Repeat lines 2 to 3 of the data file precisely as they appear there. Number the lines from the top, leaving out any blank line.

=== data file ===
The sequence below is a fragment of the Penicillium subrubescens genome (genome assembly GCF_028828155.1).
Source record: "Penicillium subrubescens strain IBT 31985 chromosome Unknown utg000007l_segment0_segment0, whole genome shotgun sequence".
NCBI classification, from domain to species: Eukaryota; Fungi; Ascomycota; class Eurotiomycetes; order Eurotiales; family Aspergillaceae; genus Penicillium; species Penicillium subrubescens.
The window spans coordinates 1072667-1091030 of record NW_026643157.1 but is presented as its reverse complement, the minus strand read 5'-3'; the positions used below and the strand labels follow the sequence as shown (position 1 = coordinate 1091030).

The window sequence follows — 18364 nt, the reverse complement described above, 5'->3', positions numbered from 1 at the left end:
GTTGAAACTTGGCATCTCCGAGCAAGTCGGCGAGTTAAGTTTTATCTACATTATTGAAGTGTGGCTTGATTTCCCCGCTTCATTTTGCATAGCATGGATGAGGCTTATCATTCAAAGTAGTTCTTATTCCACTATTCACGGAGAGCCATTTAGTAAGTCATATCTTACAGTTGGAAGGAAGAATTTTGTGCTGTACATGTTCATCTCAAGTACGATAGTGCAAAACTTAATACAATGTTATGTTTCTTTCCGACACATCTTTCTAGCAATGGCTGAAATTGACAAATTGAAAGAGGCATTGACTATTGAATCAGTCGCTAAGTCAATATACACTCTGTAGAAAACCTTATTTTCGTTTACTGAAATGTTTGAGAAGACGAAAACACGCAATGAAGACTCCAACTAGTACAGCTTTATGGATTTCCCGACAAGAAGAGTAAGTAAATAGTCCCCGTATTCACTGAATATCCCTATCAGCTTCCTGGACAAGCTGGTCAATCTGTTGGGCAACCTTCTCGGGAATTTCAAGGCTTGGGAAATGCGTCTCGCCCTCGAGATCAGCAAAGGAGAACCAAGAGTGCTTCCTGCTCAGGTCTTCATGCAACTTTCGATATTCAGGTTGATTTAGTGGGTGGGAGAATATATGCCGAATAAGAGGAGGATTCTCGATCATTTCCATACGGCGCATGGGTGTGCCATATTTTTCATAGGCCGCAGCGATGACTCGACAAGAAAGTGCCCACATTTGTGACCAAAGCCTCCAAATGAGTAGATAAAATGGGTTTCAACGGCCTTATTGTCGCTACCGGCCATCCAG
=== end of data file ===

Source record: "Penicillium subrubescens strain IBT 31985 chromosome Unknown utg000007l_segment0_segment0, whole genome shotgun sequence".
NCBI classification, from domain to species: Eukaryota; Fungi; Ascomycota; class Eurotiomycetes; order Eurotiales; family Aspergillaceae; genus Penicillium; species Penicillium subrubescens.